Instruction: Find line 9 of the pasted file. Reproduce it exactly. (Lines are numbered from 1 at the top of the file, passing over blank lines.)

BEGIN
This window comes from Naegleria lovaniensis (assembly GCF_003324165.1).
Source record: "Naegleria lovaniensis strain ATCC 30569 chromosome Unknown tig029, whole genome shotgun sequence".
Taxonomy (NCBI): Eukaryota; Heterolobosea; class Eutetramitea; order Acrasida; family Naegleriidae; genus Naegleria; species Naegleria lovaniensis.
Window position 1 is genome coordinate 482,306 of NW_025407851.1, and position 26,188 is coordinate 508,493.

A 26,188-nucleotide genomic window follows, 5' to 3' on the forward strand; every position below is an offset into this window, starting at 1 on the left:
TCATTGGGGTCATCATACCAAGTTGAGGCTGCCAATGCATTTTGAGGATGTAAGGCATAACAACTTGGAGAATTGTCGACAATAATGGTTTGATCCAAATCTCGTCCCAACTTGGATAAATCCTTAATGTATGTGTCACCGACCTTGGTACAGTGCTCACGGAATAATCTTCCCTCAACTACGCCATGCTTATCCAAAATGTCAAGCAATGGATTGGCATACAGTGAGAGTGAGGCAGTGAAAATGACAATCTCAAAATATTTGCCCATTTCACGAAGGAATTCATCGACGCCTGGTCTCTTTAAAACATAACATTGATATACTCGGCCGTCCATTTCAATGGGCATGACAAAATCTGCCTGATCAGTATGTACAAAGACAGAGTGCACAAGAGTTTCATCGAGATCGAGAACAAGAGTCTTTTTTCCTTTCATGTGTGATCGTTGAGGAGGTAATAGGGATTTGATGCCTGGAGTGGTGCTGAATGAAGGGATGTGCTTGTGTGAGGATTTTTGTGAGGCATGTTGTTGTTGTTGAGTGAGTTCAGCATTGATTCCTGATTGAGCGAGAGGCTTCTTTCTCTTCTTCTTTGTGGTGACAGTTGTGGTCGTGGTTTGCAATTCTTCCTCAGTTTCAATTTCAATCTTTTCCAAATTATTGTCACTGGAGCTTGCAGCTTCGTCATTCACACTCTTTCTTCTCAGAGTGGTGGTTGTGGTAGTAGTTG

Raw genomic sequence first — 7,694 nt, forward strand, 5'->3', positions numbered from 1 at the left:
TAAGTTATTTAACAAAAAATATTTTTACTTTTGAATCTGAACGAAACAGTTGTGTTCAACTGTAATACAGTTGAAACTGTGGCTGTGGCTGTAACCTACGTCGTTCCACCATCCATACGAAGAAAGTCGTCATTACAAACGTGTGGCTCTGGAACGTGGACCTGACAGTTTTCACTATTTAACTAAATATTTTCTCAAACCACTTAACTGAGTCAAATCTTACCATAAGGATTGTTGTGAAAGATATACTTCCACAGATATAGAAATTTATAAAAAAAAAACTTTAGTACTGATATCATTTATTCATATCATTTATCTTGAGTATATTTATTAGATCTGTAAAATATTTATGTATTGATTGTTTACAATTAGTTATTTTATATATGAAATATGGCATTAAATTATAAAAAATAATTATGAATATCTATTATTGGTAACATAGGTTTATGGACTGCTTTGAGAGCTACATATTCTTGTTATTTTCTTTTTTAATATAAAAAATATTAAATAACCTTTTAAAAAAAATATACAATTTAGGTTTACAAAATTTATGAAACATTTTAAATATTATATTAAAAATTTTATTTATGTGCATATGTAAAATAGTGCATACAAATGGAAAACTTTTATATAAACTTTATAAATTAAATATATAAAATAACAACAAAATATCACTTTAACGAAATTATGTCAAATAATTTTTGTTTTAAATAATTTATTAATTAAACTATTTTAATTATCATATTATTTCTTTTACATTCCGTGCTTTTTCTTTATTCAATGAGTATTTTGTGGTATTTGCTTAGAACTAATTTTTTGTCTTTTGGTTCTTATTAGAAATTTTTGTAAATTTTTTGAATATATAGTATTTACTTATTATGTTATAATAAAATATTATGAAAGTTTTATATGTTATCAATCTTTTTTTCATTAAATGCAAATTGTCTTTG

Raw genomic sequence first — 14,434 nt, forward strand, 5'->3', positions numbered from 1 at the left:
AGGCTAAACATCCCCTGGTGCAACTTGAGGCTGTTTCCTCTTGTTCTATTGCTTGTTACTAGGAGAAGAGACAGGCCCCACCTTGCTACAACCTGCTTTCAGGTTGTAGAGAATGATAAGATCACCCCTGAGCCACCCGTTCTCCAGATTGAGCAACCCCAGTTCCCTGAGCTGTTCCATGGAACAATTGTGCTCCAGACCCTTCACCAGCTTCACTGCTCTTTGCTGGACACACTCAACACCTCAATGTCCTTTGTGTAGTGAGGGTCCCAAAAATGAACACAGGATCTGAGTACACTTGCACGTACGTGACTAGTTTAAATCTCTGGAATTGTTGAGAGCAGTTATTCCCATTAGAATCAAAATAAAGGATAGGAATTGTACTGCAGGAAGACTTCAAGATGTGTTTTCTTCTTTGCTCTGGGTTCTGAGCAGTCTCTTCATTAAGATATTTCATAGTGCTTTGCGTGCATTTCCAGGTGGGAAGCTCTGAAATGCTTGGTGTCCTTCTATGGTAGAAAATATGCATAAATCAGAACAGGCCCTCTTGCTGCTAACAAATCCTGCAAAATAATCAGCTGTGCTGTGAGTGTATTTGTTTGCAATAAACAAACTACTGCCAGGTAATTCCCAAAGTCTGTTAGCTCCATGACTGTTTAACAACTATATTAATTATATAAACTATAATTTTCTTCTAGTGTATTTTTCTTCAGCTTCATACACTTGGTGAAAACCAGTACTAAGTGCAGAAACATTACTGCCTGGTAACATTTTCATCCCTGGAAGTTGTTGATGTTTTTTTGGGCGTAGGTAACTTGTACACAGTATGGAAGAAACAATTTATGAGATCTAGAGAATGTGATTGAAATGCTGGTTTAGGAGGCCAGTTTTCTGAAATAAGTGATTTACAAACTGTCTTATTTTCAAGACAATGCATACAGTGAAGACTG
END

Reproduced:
Raw genomic sequence first — 14,434 nt, forward strand, 5'->3', positions numbered from 1 at the left: